Risk and Uncertainty 07/02/2020

The uranium price is the biggest source of uncertainty for Cameco. Over the last several years, prices in the contract market have been as high as $72 per pound (in 2011, immediately before Fukushima) and as low as $29 per pound (early 2018)--volatile, but not especially so by commodity standards. We expect a combination of robust demand and weak supply to push real prices to $65 per pound by 2022, although there is considerable uncertainty around that forecast. For instance, Japanese reactor restarts could be less numerous and slower than we anticipate. Or China could stumble in its ambitious reactor buildout efforts. On the supply side, Kazakh production, always tough to project, could prove stronger than we anticipate. In addition, it's difficult to estimate how much inventory overhand may exist in the market. These excess pounds will need to be consumed before the market reaches balance.

Stewardship 07/02/2020

We rate Cameco's stewardship of shareholder capital as Standard.

Cameco had historically been a rather conservative steward of shareholder value but exhibited a willingness to take more risk after a change in leadership. Before 2012, Cameco's largest recent deal was the August 2008 acquisition of the Kintyre uranium exploration project in Australia from Rio Tinto for $347 million, a fairly modest sum relative to Cameco's market capitalization at the time. Under CEO Tim Gitzel, who took over in 2011 from longtime CEO Jerry Grandey, Cameco became more acquisitive, exemplified by three major acquisitions in 2012: the Millennium uranium project ($150 million cash outlay), uranium trader Nukem ($250 million), and the Yeelirrie uranium project ($452 million). Though these projects struggle to provide any return under the current challenging uranium markets, we don't believe Cameco leadership has meaningfully destroyed shareholder capital.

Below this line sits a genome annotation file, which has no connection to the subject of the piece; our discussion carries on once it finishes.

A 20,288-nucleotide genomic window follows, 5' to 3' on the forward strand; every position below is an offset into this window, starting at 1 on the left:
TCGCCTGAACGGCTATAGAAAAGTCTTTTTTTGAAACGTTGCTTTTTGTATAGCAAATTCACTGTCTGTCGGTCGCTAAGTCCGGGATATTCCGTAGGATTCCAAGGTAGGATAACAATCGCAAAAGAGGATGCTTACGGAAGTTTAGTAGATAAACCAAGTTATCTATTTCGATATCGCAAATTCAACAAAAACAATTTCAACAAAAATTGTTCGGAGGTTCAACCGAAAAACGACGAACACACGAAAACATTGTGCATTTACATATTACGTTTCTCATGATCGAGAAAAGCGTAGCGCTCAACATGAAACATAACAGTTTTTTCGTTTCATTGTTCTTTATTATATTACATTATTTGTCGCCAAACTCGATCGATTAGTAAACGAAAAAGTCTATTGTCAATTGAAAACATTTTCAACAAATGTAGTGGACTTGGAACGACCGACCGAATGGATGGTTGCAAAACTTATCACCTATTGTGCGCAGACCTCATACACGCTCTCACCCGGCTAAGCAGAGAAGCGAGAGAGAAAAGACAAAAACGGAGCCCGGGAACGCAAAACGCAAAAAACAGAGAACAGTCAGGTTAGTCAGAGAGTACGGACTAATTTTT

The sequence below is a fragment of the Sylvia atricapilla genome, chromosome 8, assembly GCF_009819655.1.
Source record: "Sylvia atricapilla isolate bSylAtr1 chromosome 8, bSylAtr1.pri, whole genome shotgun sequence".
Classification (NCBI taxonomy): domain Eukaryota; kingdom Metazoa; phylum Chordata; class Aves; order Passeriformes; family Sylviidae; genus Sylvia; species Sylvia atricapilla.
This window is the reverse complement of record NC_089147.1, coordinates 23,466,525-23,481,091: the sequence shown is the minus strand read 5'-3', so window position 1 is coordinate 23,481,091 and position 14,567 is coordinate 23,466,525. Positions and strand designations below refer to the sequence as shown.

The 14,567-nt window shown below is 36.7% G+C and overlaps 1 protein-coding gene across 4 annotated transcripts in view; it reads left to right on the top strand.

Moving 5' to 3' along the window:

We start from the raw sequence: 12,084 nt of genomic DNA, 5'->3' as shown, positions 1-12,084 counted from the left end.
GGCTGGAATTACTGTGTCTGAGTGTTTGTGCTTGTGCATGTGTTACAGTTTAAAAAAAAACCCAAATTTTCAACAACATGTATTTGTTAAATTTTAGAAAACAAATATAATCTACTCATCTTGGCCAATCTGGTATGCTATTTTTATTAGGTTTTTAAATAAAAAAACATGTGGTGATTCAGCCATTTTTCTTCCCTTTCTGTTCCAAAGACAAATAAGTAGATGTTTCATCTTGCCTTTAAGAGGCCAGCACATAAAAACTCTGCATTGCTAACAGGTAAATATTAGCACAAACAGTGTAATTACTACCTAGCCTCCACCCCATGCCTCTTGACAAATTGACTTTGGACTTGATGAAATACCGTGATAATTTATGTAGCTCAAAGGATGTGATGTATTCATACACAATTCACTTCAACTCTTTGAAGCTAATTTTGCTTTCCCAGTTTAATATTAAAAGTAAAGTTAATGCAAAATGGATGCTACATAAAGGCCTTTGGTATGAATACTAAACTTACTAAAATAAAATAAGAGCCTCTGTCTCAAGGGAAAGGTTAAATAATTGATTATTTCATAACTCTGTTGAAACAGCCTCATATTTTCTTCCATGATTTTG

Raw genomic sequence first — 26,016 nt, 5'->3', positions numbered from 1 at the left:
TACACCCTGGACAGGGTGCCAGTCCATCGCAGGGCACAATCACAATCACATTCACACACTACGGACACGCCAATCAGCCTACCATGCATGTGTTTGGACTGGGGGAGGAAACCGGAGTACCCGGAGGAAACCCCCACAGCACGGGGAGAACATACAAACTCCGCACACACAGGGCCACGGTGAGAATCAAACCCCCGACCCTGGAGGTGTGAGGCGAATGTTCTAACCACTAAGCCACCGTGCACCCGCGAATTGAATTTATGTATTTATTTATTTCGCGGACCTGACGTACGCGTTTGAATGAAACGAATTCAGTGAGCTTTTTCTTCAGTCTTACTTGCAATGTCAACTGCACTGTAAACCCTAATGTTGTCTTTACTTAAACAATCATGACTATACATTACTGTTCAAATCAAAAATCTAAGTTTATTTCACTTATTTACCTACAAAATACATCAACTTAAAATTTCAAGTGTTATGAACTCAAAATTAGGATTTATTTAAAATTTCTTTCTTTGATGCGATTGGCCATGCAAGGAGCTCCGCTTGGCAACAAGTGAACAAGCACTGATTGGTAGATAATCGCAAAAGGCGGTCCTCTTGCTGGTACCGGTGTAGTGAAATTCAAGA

In 2014, Cameco sold its 31.6% stake in Ontario utility Bruce Power for CAD 450 million. The deal made a great deal of strategic sense. For a uranium mining company, the benefits of downstream integration into power generation had always been doubtful, diluting senior management's focus.

Amid the ongoing weakness in uranium markets, we think management has done a good job with the factors it can control by minimizing production and oversupply into the market, cutting costs as it waits for better prices, and maintaining its portfolio's competitiveness. Even as earnings have declined rapidly from low uranium prices, the company has showed significant production discipline, reflecting its commitment to better long-term profitability.

Cameco is one of the world's largest uranium producers. When operating at normal production, the flagship McArthur River mine in Saskatchewan accounts for roughly 50% of output in normal market conditions. Amid years of uranium price weakness, the company has reduced production, instead purchasing from the spot market to meet contracted deliveries. In the long term, Cameco has the ability increase annual uranium production by restarting shut mines and investing in new ones. In addition to its large uranium mining business, Cameco operates uranium conversion and fabrication facilities.